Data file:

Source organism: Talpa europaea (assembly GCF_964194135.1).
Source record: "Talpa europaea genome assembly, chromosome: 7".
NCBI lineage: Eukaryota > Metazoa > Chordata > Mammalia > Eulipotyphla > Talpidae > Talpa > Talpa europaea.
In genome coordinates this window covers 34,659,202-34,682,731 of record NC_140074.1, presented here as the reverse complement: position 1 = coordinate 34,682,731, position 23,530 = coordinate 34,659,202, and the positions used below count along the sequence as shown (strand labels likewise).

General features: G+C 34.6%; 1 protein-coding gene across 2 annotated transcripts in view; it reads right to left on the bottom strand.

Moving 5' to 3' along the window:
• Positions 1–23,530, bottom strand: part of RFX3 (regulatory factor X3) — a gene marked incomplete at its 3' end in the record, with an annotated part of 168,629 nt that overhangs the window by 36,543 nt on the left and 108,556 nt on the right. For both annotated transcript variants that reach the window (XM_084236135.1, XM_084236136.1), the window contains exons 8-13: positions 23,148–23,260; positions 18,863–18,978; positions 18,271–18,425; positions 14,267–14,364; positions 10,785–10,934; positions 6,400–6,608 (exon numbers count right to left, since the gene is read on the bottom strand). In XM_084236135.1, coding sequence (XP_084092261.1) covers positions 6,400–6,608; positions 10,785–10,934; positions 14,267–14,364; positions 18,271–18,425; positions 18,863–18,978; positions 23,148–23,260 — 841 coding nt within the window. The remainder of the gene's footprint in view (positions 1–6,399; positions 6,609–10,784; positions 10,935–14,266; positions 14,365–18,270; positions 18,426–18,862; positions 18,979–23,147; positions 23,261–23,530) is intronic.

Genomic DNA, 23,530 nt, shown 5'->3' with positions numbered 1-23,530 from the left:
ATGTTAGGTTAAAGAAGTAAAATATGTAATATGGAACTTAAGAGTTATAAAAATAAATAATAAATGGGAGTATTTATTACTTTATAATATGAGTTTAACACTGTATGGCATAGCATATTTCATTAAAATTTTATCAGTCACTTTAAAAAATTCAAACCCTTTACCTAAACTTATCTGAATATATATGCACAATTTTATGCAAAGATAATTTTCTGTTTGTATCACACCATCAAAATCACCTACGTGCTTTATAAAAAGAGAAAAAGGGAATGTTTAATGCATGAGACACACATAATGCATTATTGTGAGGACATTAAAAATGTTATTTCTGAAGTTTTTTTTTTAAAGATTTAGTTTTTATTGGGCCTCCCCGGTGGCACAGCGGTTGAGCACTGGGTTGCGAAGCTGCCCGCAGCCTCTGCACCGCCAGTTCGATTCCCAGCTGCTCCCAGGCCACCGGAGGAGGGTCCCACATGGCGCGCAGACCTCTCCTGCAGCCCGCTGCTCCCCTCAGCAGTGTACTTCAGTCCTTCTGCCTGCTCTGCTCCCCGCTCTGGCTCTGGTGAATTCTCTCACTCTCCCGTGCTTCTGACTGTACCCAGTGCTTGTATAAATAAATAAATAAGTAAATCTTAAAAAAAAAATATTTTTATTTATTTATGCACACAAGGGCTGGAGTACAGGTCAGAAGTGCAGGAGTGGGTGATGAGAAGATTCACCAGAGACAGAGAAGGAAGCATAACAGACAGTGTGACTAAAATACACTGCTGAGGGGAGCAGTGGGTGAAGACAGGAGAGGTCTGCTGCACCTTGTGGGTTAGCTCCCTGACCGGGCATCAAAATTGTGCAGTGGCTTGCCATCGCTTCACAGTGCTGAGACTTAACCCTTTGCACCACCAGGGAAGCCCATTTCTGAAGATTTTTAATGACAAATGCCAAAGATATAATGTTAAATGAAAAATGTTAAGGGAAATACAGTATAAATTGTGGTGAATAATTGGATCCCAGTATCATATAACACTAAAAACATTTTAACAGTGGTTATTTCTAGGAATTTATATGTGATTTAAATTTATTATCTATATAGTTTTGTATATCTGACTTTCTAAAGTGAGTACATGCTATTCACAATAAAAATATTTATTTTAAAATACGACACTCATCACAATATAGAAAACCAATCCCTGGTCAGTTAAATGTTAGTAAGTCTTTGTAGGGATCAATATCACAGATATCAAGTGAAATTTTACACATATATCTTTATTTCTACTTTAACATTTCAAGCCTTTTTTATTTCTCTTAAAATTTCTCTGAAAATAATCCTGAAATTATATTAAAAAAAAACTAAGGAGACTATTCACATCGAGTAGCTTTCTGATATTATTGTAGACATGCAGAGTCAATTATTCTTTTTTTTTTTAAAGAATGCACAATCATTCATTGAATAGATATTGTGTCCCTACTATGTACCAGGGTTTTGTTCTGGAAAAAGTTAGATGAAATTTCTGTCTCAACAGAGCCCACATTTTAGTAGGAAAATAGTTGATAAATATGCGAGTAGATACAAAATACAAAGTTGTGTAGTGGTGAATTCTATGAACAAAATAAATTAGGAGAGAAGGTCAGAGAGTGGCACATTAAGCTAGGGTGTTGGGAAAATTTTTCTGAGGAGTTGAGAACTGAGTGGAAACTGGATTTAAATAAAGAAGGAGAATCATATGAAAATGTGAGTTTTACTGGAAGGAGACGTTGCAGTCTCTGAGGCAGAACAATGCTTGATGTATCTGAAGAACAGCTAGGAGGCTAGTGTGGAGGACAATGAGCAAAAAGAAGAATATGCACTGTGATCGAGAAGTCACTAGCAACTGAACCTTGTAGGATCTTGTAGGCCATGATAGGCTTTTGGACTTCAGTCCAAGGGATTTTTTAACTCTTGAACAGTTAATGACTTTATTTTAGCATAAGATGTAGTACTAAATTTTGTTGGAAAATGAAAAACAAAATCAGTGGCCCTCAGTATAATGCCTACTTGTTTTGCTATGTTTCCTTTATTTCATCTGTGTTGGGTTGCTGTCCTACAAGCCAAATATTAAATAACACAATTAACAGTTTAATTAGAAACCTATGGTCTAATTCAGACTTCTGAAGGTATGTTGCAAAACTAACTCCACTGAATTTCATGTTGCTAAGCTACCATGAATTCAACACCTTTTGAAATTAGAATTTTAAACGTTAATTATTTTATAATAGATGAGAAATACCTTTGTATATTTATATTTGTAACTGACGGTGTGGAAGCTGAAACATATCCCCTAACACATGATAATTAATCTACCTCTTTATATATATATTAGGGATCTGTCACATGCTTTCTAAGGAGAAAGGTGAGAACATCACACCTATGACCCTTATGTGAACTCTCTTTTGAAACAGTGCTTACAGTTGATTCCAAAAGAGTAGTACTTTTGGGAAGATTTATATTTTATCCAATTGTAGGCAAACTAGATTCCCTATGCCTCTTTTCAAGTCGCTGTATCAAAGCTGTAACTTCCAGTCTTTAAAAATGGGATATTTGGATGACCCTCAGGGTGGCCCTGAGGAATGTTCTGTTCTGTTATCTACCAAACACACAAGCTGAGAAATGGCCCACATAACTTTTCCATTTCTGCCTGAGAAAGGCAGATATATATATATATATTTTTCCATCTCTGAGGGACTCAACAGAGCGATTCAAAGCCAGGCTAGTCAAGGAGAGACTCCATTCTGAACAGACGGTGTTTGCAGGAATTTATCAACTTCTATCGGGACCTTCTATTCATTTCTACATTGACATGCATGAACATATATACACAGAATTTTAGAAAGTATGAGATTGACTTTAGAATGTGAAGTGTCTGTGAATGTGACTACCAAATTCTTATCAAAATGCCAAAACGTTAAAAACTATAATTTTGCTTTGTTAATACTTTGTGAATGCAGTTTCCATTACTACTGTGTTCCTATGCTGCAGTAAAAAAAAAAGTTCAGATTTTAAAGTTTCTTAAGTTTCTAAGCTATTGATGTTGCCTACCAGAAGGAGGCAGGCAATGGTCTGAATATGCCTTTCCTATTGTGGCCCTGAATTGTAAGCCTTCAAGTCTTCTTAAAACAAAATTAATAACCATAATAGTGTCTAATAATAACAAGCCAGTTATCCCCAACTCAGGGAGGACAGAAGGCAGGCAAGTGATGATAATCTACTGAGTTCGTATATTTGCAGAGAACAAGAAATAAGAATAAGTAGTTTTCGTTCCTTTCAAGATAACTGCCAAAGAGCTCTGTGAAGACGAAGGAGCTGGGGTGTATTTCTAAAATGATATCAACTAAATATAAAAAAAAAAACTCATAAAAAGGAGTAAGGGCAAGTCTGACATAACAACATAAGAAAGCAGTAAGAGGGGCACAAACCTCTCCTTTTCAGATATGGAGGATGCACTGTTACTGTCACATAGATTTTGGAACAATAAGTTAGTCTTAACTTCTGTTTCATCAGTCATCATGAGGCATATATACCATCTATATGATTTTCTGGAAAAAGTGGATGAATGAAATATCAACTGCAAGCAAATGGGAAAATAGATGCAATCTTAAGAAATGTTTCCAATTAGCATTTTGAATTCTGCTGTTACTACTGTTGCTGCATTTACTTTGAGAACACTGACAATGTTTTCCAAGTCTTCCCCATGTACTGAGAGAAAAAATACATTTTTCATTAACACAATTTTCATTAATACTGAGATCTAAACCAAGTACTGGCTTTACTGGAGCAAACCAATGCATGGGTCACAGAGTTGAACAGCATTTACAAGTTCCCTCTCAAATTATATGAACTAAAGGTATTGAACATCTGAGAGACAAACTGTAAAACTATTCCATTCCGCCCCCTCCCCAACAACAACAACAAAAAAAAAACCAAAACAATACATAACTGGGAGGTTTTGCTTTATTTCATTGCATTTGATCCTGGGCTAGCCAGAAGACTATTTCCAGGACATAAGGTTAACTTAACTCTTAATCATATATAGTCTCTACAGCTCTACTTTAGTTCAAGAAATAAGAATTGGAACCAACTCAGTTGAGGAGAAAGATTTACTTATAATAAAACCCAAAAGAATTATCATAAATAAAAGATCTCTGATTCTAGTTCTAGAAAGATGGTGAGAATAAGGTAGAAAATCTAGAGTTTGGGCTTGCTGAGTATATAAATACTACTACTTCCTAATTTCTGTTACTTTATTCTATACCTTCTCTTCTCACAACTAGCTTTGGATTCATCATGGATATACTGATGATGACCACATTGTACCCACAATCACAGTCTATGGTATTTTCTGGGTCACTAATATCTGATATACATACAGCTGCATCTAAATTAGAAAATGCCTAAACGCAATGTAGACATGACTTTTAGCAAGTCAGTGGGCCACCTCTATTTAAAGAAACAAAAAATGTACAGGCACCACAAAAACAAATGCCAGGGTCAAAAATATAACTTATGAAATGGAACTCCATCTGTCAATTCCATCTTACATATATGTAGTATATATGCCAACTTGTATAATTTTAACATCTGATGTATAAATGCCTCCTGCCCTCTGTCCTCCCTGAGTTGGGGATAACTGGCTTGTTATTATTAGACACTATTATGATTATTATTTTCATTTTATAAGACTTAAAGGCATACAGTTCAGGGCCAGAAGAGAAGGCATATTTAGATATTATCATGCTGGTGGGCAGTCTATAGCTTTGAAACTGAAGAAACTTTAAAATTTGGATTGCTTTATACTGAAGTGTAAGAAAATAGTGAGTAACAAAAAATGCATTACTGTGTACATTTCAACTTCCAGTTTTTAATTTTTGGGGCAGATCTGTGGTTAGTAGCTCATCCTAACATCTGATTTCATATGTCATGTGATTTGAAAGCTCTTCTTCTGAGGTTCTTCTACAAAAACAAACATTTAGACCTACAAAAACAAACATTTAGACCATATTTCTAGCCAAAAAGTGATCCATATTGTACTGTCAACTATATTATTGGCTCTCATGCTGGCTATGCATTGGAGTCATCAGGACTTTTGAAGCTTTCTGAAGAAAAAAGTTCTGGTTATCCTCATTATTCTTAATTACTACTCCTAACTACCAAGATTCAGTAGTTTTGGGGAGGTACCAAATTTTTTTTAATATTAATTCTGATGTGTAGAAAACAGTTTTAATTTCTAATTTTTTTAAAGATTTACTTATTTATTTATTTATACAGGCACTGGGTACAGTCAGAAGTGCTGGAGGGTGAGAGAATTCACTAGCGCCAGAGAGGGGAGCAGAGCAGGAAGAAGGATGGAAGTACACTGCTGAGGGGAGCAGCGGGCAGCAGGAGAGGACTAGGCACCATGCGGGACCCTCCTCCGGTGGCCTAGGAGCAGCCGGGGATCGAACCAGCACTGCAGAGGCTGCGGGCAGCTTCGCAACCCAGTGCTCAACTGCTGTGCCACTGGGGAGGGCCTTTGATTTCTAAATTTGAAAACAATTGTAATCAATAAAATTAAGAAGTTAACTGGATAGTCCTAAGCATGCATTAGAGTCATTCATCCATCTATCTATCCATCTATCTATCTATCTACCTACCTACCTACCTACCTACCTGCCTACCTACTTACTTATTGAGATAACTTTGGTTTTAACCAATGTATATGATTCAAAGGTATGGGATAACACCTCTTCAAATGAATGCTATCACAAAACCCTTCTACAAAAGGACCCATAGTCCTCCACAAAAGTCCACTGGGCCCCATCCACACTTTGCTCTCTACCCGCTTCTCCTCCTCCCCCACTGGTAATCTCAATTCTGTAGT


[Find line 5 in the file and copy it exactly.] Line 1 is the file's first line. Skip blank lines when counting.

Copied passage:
General features: G+C 34.6%; 1 protein-coding gene across 2 annotated transcripts in view; it reads right to left on the bottom strand.